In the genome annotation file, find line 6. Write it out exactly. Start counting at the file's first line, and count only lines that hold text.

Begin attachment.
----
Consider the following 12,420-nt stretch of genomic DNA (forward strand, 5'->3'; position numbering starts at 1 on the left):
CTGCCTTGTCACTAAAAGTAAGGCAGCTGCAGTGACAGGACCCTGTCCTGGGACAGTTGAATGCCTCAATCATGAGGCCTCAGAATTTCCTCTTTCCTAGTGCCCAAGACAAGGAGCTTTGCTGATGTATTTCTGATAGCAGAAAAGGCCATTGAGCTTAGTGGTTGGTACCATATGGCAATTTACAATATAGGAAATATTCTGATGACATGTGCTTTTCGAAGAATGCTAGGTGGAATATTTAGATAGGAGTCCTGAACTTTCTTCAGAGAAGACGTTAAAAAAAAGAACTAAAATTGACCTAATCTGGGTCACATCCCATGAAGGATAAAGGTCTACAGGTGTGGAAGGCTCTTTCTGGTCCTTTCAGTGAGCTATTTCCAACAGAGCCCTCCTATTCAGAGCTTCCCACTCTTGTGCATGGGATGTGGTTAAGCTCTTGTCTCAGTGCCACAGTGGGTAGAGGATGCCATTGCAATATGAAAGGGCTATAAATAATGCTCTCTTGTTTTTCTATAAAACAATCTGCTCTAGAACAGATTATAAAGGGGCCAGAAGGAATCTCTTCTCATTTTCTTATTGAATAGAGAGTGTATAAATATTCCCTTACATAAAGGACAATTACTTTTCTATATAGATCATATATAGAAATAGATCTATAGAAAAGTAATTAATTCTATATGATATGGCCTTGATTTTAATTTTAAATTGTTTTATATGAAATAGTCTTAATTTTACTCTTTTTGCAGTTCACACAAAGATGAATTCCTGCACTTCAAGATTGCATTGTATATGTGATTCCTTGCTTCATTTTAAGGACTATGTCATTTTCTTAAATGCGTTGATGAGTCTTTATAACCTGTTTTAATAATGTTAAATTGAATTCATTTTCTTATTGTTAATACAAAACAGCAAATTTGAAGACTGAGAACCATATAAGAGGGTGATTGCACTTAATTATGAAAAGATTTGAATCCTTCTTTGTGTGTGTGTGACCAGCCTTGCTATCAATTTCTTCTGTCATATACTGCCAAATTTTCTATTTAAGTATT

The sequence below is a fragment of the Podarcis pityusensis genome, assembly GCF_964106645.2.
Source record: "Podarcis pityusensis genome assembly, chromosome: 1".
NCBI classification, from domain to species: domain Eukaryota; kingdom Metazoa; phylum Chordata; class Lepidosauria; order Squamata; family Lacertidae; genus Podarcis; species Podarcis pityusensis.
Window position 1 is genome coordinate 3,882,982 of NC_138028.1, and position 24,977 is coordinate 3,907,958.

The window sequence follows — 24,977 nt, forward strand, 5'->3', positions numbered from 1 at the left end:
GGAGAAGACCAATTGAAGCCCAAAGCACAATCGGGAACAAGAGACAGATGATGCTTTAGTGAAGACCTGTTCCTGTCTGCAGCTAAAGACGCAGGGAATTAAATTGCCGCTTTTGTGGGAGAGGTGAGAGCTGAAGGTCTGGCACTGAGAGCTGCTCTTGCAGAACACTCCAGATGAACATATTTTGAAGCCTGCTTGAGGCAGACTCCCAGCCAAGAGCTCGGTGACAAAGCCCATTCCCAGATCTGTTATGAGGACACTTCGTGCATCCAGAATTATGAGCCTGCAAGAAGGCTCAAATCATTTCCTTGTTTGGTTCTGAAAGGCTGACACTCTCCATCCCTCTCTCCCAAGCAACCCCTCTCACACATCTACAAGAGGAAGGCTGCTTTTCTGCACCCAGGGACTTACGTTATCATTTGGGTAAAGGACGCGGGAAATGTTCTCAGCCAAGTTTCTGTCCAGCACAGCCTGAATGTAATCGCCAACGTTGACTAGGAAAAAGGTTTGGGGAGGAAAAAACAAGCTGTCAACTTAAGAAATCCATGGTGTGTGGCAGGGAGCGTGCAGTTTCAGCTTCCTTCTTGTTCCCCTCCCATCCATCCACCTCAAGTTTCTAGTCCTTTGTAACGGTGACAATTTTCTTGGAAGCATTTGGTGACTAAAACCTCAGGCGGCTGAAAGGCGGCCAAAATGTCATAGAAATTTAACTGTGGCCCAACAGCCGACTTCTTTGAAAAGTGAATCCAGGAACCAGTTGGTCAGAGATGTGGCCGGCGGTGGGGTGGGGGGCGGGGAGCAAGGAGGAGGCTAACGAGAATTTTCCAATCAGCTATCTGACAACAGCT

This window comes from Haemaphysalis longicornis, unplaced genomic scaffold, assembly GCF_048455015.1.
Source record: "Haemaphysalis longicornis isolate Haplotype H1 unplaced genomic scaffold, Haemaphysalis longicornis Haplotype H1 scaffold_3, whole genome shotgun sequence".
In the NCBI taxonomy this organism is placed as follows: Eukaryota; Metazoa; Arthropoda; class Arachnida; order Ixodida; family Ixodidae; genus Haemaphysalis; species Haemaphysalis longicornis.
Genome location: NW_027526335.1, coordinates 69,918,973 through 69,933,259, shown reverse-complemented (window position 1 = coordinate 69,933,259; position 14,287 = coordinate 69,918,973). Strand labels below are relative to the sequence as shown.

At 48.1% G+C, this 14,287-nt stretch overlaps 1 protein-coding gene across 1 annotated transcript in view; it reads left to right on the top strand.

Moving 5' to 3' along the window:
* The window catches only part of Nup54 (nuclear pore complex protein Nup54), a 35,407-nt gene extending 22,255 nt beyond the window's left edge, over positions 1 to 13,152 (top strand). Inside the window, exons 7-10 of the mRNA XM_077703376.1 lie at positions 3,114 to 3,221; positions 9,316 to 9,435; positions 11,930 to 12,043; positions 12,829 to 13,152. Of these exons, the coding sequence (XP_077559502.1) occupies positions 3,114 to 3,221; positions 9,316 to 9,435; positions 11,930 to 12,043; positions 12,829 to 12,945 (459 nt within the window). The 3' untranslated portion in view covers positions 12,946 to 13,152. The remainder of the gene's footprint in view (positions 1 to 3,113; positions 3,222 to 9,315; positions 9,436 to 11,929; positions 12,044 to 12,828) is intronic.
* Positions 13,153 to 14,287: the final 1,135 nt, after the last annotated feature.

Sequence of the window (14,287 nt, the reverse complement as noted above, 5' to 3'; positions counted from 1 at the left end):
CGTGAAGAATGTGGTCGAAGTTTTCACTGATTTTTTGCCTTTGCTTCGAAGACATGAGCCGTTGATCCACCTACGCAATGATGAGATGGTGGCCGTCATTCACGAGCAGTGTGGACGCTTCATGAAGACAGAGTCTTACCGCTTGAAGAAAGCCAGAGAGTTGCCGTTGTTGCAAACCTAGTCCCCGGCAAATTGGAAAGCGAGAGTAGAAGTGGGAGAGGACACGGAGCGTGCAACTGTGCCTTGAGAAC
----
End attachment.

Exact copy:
Window position 1 is genome coordinate 3,882,982 of NC_138028.1, and position 24,977 is coordinate 3,907,958.